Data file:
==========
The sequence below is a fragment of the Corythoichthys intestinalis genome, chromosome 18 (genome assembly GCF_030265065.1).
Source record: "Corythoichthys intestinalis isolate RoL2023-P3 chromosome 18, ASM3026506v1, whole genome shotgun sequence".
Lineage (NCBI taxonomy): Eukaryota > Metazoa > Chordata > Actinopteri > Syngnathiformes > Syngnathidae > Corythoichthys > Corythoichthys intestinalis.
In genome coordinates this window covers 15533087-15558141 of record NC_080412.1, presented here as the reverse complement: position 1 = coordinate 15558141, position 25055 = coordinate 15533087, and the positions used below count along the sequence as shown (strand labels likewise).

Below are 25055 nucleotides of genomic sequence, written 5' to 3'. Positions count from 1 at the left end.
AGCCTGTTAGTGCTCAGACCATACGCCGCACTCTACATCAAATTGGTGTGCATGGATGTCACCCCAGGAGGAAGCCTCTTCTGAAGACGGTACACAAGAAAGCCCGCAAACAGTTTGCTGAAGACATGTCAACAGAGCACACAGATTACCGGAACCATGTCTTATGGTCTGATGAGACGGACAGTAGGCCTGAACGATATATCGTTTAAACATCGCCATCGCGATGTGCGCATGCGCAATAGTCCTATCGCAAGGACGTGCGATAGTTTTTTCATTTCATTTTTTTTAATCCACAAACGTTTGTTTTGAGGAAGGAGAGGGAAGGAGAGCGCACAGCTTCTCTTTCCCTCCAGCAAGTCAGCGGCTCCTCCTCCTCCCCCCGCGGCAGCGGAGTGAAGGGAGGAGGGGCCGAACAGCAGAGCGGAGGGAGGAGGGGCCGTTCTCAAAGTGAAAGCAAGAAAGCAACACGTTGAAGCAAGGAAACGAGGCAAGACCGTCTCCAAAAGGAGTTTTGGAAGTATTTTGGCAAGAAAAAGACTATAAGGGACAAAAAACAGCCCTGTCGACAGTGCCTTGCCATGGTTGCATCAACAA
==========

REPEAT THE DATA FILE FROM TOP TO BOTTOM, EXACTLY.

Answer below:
The sequence below is a fragment of the Corythoichthys intestinalis genome, chromosome 18 (genome assembly GCF_030265065.1).
Source record: "Corythoichthys intestinalis isolate RoL2023-P3 chromosome 18, ASM3026506v1, whole genome shotgun sequence".
Lineage (NCBI taxonomy): Eukaryota > Metazoa > Chordata > Actinopteri > Syngnathiformes > Syngnathidae > Corythoichthys > Corythoichthys intestinalis.
In genome coordinates this window covers 15533087-15558141 of record NC_080412.1, presented here as the reverse complement: position 1 = coordinate 15558141, position 25055 = coordinate 15533087, and the positions used below count along the sequence as shown (strand labels likewise).

Below are 25055 nucleotides of genomic sequence, written 5' to 3'. Positions count from 1 at the left end.
AGCCTGTTAGTGCTCAGACCATACGCCGCACTCTACATCAAATTGGTGTGCATGGATGTCACCCCAGGAGGAAGCCTCTTCTGAAGACGGTACACAAGAAAGCCCGCAAACAGTTTGCTGAAGACATGTCAACAGAGCACACAGATTACCGGAACCATGTCTTATGGTCTGATGAGACGGACAGTAGGCCTGAACGATATATCGTTTAAACATCGCCATCGCGATGTGCGCATGCGCAATAGTCCTATCGCAAGGACGTGCGATAGTTTTTTCATTTCATTTTTTTTAATCCACAAACGTTTGTTTTGAGGAAGGAGAGGGAAGGAGAGCGCACAGCTTCTCTTTCCCTCCAGCAAGTCAGCGGCTCCTCCTCCTCCCCCCGCGGCAGCGGAGTGAAGGGAGGAGGGGCCGAACAGCAGAGCGGAGGGAGGAGGGGCCGTTCTCAAAGTGAAAGCAAGAAAGCAACACGTTGAAGCAAGGAAACGAGGCAAGACCGTCTCCAAAAGGAGTTTTGGAAGTATTTTGGCAAGAAAAAGACTATAAGGGACAAAAAACAGCCCTGTCGACAGTGCCTTGCCATGGTTGCATCAACAA